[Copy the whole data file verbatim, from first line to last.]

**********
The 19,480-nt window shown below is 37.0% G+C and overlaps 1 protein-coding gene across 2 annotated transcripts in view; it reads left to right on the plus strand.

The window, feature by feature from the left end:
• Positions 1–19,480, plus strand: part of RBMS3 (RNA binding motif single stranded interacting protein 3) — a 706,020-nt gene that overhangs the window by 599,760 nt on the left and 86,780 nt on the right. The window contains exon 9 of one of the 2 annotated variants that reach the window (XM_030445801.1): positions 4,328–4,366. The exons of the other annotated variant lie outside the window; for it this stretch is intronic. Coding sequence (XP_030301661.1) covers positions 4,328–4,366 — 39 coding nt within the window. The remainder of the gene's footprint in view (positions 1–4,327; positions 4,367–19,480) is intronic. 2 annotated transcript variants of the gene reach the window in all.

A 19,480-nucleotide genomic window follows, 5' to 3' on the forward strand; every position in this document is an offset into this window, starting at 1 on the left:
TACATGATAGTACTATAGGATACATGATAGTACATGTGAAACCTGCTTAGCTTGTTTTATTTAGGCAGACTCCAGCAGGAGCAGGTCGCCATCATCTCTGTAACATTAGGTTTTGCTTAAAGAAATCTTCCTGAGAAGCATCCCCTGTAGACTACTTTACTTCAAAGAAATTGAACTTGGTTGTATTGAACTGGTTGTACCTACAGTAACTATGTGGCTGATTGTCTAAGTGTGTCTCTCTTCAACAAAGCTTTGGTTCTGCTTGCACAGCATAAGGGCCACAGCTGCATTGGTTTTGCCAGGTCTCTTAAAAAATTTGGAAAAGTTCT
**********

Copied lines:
The 19,480-nt window shown below is 37.0% G+C and overlaps 1 protein-coding gene across 2 annotated transcripts in view; it reads left to right on the plus strand.

The window, feature by feature from the left end:
• Positions 1–19,480, plus strand: part of RBMS3 (RNA binding motif single stranded interacting protein 3) — a 706,020-nt gene that overhangs the window by 599,760 nt on the left and 86,780 nt on the right. The window contains exon 9 of one of the 2 annotated variants that reach the window (XM_030445801.1): positions 4,328–4,366. The exons of the other annotated variant lie outside the window; for it this stretch is intronic. Coding sequence (XP_030301661.1) covers positions 4,328–4,366 — 39 coding nt within the window. The remainder of the gene's footprint in view (positions 1–4,327; positions 4,367–19,480) is intronic. 2 annotated transcript variants of the gene reach the window in all.

A 19,480-nucleotide genomic window follows, 5' to 3' on the forward strand; every position in this document is an offset into this window, starting at 1 on the left:
TACATGATAGTACTATAGGATACATGATAGTACATGTGAAACCTGCTTAGCTTGTTTTATTTAGGCAGACTCCAGCAGGAGCAGGTCGCCATCATCTCTGTAACATTAGGTTTTGCTTAAAGAAATCTTCCTGAGAAGCATCCCCTGTAGACTACTTTACTTCAAAGAAATTGAACTTGGTTGTATTGAACTGGTTGTACCTACAGTAACTATGTGGCTGATTGTCTAAGTGTGTCTCTCTTCAACAAAGCTTTGGTTCTGCTTGCACAGCATAAGGGCCACAGCTGCATTGGTTTTGCCAGGTCTCTTAAAAAATTTGGAAAAGTTCT